2. Extras that didn’t need to be accessed, such as eggs and yogurt, got put in the very back.  This is how you utilize the depth of the fridge.  Don’t put stuff back there that you need to get to, but use it as surplus storage.
  3. The miscellaneous dairy products that were only using half of a bin, but an entire shelf got redistributed to spots that fit their containers.  I pulled a fridge bin that I had in storage out and it now holds any dairy products that were too wide for the shelves in the door.
  4. Individual yogurts got put in the bin where they are now corralled.
  5. I took care of stuff that needed to be taken care of.  The chicken breasts got put in freezer bags and put in our deep freezer.  Old leftovers were tossed.  Leftovers that were in containers that weren’t ours got taken out and put in our containers so that they stacked nicely to maximize that space.  We use these glass containers for our leftovers and cannot say enough about them.

How to Organize your fridge -

None of these are huge tasks.  None of it required an organizing degree (if there were such a thing…..).  Nothing needed to be purchased.  The entire project took me less than thirty minutes, and the payoff was huge.

How to Organize your fridge -

What do you find is the hardest part about keeping order in your fridge?

Trouble Spots: Under the Kitchen Sink

A couple weeks ago, my sister-in-law texted me a picture of Mrs. Meyers Vinegar Gel and asked me if I had used it before.  I use my Norwex rags for almost all of my cleaning, but if I use a cleaning product, it is almost exclusively Mrs. Meyers., which was why my SIL asked me about it.  I told her that I hadn’t ever seen it or used it.

She then proceeded to ask me if I ever used vinegar to clean and what I used for certain cleaning tasks.  I told her that I’ve been meaning to use vinegar for a long time, but have never actually done it.  At this point, I got lazy and didn’t want to text a list  of what I use for each task, so I decided to take a video of under my kitchen sink where my cleaning supplies are housed.

Disclaimer: This is, in no way, a professional video.  I thought that my SIL would be the only person to see it, but once it was done, I decided that I had to show it to you to prove a point.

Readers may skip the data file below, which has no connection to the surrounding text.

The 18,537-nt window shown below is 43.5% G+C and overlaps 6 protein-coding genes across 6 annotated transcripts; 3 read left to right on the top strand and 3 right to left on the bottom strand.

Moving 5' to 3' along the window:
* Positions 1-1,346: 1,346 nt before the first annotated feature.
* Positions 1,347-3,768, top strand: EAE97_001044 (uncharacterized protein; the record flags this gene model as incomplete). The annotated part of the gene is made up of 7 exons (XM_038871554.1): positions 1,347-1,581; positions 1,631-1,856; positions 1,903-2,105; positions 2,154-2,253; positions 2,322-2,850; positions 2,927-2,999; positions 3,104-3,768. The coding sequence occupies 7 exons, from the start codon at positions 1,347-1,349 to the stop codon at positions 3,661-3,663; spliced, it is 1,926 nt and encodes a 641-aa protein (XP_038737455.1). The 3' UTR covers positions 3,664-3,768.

I am very intentional about not accumulating things, not buying stuff we don’t need, getting rid of things we don’t use – and this still happens.  ALL THE TIME.  It’s a good reminder that organizing and minimizing and decluttering is an on-going project.  And that no one does it perfectly.

As you can see from the video, we don’t have a lot of cleaning products, but what we do have makes up the majority of what we keep under our kitchen sink.  I consider this space to be “unfinished” in that I would still like to do more to leverage some of the vertical space that is currently unused.  But, for now, it works for us, so I don’t have a lot of urgency in crossing that task off of my eternally long to-do list.

What do you put there?

What makes this space a trouble spot for everyone is that the plumbing makes it awkward.  It’s tall and deep, but the pipes through the middle of it and gigantic garbage disposal make it hard to leverage those two assets.  As you can see, we use this space for dishwasher pods (our dishwasher is adjacent to this cabinet), Cleaning supplies & dish rags.  The majority of what is housed in this space is used in close proximity to here.  The exception being the Mrs. Meyers Vinegar Gel.  🙂

Where do you start?

The best way to maximize this space is to locate where you have the biggest chunk(s) of open space.  In the case of our cabinet, it is between the wall & disposal and between the pipe and wall.  These are unobstructed rectangles, which is storage perfection.

I bought this two-tiered drawer organizer (similar) knowing that I’d use it in this space, but not sure what I’d put in there.  It fits perfectly between the pipe and the wall.  I couldn’t put the drawers up against the wall because I needed to be able to pull them out and the cabinet door is in the way, so it sits in an inch or two in.  Our most used supplies, dish soap, cleaning wipes and sponges, are housed in the front of the top drawer.  The back of the top drawer holds our other less-used cleaning supplies.